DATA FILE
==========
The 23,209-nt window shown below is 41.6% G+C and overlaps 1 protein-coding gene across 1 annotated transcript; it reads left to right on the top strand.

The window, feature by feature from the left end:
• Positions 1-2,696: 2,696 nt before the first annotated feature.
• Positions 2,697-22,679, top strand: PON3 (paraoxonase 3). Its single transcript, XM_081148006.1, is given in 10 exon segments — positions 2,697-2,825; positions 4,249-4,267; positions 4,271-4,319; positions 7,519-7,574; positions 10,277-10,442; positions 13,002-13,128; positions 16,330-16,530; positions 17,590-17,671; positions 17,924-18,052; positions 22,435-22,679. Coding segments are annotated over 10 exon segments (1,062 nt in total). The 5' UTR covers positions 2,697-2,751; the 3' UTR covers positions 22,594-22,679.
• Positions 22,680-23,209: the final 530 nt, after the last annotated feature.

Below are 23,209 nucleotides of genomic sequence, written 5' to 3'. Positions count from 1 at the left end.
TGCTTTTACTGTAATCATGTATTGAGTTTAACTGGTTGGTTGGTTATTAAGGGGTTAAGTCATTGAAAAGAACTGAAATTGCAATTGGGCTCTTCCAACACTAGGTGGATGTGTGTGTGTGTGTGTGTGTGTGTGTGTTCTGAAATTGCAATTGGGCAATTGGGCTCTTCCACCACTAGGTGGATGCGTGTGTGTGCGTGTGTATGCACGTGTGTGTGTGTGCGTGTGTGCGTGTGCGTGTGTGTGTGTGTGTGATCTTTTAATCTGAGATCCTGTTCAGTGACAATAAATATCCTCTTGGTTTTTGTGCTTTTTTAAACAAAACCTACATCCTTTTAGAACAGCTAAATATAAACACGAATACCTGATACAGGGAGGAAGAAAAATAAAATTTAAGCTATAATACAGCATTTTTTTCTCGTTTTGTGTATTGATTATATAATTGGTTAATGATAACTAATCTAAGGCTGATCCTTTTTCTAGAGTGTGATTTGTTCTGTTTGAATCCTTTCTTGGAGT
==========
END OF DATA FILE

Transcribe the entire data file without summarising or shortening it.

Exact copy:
The 23,209-nt window shown below is 41.6% G+C and overlaps 1 protein-coding gene across 1 annotated transcript; it reads left to right on the top strand.

The window, feature by feature from the left end:
• Positions 1-2,696: 2,696 nt before the first annotated feature.
• Positions 2,697-22,679, top strand: PON3 (paraoxonase 3). Its single transcript, XM_081148006.1, is given in 10 exon segments — positions 2,697-2,825; positions 4,249-4,267; positions 4,271-4,319; positions 7,519-7,574; positions 10,277-10,442; positions 13,002-13,128; positions 16,330-16,530; positions 17,590-17,671; positions 17,924-18,052; positions 22,435-22,679. Coding segments are annotated over 10 exon segments (1,062 nt in total). The 5' UTR covers positions 2,697-2,751; the 3' UTR covers positions 22,594-22,679.
• Positions 22,680-23,209: the final 530 nt, after the last annotated feature.

Below are 23,209 nucleotides of genomic sequence, written 5' to 3'. Positions count from 1 at the left end.
TGCTTTTACTGTAATCATGTATTGAGTTTAACTGGTTGGTTGGTTATTAAGGGGTTAAGTCATTGAAAAGAACTGAAATTGCAATTGGGCTCTTCCAACACTAGGTGGATGTGTGTGTGTGTGTGTGTGTGTGTGTGTTCTGAAATTGCAATTGGGCAATTGGGCTCTTCCACCACTAGGTGGATGCGTGTGTGTGCGTGTGTATGCACGTGTGTGTGTGTGCGTGTGTGCGTGTGCGTGTGTGTGTGTGTGTGATCTTTTAATCTGAGATCCTGTTCAGTGACAATAAATATCCTCTTGGTTTTTGTGCTTTTTTAAACAAAACCTACATCCTTTTAGAACAGCTAAATATAAACACGAATACCTGATACAGGGAGGAAGAAAAATAAAATTTAAGCTATAATACAGCATTTTTTTCTCGTTTTGTGTATTGATTATATAATTGGTTAATGATAACTAATCTAAGGCTGATCCTTTTTCTAGAGTGTGATTTGTTCTGTTTGAATCCTTTCTTGGAGT